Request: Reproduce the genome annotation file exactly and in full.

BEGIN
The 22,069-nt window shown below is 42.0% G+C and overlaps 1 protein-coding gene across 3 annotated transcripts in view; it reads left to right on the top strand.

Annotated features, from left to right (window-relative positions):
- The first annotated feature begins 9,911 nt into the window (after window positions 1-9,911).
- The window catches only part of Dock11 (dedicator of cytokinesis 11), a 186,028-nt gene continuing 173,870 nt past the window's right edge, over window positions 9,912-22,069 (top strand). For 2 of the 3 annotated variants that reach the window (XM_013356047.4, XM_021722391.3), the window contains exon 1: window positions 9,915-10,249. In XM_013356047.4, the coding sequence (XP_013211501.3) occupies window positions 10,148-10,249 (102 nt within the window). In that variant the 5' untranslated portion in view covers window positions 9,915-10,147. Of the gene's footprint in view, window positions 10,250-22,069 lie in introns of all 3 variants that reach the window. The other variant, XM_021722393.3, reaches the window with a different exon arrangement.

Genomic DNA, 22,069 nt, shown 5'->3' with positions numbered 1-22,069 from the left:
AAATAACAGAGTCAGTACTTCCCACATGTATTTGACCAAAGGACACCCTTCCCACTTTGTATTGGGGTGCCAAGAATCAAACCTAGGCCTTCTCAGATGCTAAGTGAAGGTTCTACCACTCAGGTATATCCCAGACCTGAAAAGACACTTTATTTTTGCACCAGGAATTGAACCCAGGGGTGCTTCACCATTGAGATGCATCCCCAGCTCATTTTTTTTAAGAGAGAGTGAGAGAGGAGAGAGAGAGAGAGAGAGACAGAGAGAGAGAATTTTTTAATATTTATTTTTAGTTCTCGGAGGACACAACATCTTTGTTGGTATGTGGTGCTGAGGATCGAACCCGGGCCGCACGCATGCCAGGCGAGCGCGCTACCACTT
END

The 22,069-nt window shown below is 42.0% G+C and overlaps 1 protein-coding gene across 3 annotated transcripts in view; it reads left to right on the top strand.

Annotated features, from left to right (window-relative positions):
- The first annotated feature begins 9,911 nt into the window (after window positions 1-9,911).
- The window catches only part of Dock11 (dedicator of cytokinesis 11), a 186,028-nt gene continuing 173,870 nt past the window's right edge, over window positions 9,912-22,069 (top strand). For 2 of the 3 annotated variants that reach the window (XM_013356047.4, XM_021722391.3), the window contains exon 1: window positions 9,915-10,249. In XM_013356047.4, the coding sequence (XP_013211501.3) occupies window positions 10,148-10,249 (102 nt within the window). In that variant the 5' untranslated portion in view covers window positions 9,915-10,147. Of the gene's footprint in view, window positions 10,250-22,069 lie in introns of all 3 variants that reach the window. The other variant, XM_021722393.3, reaches the window with a different exon arrangement.

Genomic DNA, 22,069 nt, shown 5'->3' with positions numbered 1-22,069 from the left:
AAATAACAGAGTCAGTACTTCCCACATGTATTTGACCAAAGGACACCCTTCCCACTTTGTATTGGGGTGCCAAGAATCAAACCTAGGCCTTCTCAGATGCTAAGTGAAGGTTCTACCACTCAGGTATATCCCAGACCTGAAAAGACACTTTATTTTTGCACCAGGAATTGAACCCAGGGGTGCTTCACCATTGAGATGCATCCCCAGCTCATTTTTTTTAAGAGAGAGTGAGAGAGGAGAGAGAGAGAGAGAGAGACAGAGAGAGAGAATTTTTTAATATTTATTTTTAGTTCTCGGAGGACACAACATCTTTGTTGGTATGTGGTGCTGAGGATCGAACCCGGGCCGCACGCATGCCAGGCGAGCGCGCTACCACTT